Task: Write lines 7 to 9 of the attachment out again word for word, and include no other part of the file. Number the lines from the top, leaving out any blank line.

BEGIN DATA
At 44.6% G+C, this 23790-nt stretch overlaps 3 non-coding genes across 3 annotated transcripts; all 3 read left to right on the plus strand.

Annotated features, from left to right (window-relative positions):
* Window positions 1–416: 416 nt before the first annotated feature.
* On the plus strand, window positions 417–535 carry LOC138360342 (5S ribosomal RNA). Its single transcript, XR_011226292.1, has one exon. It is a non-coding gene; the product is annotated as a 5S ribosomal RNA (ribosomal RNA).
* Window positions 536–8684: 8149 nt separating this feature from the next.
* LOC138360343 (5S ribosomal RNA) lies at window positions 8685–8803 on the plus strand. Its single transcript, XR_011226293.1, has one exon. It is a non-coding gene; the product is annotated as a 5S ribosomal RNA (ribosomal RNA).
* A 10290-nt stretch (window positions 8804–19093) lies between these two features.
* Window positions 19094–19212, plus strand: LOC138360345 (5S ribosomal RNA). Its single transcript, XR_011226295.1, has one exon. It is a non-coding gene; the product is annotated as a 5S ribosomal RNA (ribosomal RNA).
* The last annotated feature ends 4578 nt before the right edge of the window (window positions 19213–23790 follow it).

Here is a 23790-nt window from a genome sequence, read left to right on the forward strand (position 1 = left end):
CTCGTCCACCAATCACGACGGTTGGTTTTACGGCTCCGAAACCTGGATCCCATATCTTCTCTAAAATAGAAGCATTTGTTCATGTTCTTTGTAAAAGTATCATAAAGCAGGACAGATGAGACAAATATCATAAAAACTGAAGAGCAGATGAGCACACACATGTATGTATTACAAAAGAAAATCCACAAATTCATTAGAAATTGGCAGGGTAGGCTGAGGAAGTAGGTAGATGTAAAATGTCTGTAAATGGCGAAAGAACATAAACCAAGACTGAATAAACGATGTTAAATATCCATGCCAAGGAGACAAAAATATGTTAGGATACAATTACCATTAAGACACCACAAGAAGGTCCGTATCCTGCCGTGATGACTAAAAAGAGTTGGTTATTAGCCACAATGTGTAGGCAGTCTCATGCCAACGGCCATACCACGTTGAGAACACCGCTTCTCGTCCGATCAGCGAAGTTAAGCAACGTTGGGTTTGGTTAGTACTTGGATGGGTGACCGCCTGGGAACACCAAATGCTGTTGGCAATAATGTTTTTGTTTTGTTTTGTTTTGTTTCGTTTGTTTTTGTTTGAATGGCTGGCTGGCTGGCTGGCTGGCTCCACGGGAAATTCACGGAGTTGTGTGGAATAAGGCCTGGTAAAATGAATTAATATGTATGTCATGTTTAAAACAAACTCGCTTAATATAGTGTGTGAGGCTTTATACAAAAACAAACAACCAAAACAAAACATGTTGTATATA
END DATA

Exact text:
* A 10290-nt stretch (window positions 8804–19093) lies between these two features.
* Window positions 19094–19212, plus strand: LOC138360345 (5S ribosomal RNA). Its single transcript, XR_011226295.1, has one exon. It is a non-coding gene; the product is annotated as a 5S ribosomal RNA (ribosomal RNA).
* The last annotated feature ends 4578 nt before the right edge of the window (window positions 19213–23790 follow it).